Management Strategies: How to prevent ‘quiet quitting’ before it happens

Quiet quitting is a way for employees to passively resist workplace demands that are unreasonable, excessive, or cause imbalance.

In response to hustle culture and burnout, some employees are “quiet quitting” by no longer going above and beyond or doing tasks they are not being paid to do. This term has been buzzing around social media, and people are giving their take on the matter. 

A TikTok video by Zaid Khan that discusses quiet quitting went viral on the platform and has amassed 3.5 million views. “I recently learned about this term called quiet quitting, where you’re not outright quitting your job, but you’re quitting the idea of going above and beyond,” Khan says. “You’re still performing your duties, but you’re no longer subscribing to the hustle culture mentality that work has to be your life. The reality is it’s not — and your worth as a person is not defined by your labor.” 

In other words, quiet quitting is a form of passive resistance to workplace demands that are unreasonable or excessive. It is a way of saying “no” to tasks that are not part of an employee’s job description or are not reasonably compensated.

While there is no single reason workers are choosing to quit their jobs quietly, the trend seems to be driven by a growing awareness of the importance of work-life balance. As more and more people realize that they don’t have to sacrifice their personal lives to be successful at work, they are increasingly choosing to leave their jobs at a reasonable hour. So closing their laptops at 5 pm or not answering work emails at the dinner table are just some ways people implement this new culture.

According to data from Gallup, quiet quitters make up about 50% of the US workforce. 32% were engaged workers, but the proportion of actively disengaged workers increased to 18% at the end of Q2 2022. The ratio of engaged to actively disengaged employees is now 1.8 to 1, the lowest in almost a decade, says Gallup. Actively disengaged employees are those who are “loud quitters.” They tend to have most of their workplace needs unmet and spread their dissatisfaction. 

employee burnoutRelated: How to get better at spotting and addressing employee burnout at work

So what can employers do to address this and possibly prevent this from happening at their businesses? One way is to look at your current management setup. Only one in three managers are engaged at work. This needs to be addressed by senior leadership in order to focus on reskilling managers.

Gallup research has also found that the best way for managers to improve employee engagement and reduce burnout is to have one meaningful weekly conversation with each team member. These conversations should last 15-30 minutes and focus on the individual employee’s life situation, strengths, goals, and how their work contributes to the organization’s larger purpose.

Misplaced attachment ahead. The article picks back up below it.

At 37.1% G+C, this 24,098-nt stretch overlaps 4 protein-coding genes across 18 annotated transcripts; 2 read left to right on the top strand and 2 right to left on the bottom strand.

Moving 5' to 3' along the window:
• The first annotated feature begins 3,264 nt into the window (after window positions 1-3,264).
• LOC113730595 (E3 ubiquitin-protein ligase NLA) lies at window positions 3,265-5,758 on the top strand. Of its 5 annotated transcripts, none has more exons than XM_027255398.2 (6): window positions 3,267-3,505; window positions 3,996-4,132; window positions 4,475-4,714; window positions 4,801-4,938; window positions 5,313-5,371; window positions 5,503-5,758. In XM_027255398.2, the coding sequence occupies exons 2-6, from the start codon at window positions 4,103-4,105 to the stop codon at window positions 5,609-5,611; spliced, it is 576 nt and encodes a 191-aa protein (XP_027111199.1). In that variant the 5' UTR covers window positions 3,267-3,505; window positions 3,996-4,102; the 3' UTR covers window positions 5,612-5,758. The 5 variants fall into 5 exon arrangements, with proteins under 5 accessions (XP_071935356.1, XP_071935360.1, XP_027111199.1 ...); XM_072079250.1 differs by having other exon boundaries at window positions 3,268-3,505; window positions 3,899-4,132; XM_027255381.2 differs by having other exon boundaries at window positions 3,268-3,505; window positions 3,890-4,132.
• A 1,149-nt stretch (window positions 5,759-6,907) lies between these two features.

Every organization needs a culture in which people are engaged and feel they belong. Creating accountability for individual performance, team collaboration, and customer value is essential. And decisions about where people work (on-site, remote, or hybrid) should consider these factors.

Employees who feel like they are not being challenged can become disengaged. To prevent this, managers should assign tasks suited to their colleagues’ strengths. This way, teams can build competency with functions that are natural extensions of their skills.

According to Quantum Workplace, employees are usually most engaged when they start working at a company. However, engagement takes a significant downturn after the first one or two years. How your staff members feel after the first two years of employment plays an important factor in employee retention. recommends checking in with employees after the two-year mark. Schedule a special one-on-one meeting and ask the employee:

  • How has your experience been so far? 
  • What is your favorite experience and the worst experience you’ve had with the company? 
  • What can the business do to help you? 
  • What new skills would you like to acquire? 
  • Where do they see your career going in the next five years, and how can the company get you there?

Asking these questions allows you to understand how your team members feel and makes it possible for you to institute changes to retain your employees.

Conducting exit interviews can help improve employee retention by providing insight into why people are quitting. This insight can then be used to prevent other employees from leaving in the future. Exit interviews may also help to address weaknesses within the organization, thereby enhancing engagement at the workplace.

A productive and happy workplace is only possible when employees are engaged. By prioritizing engagement strategies, companies can keep team members committed and invested in their work, leading to a thriving business and quiet quitting not being an issue.

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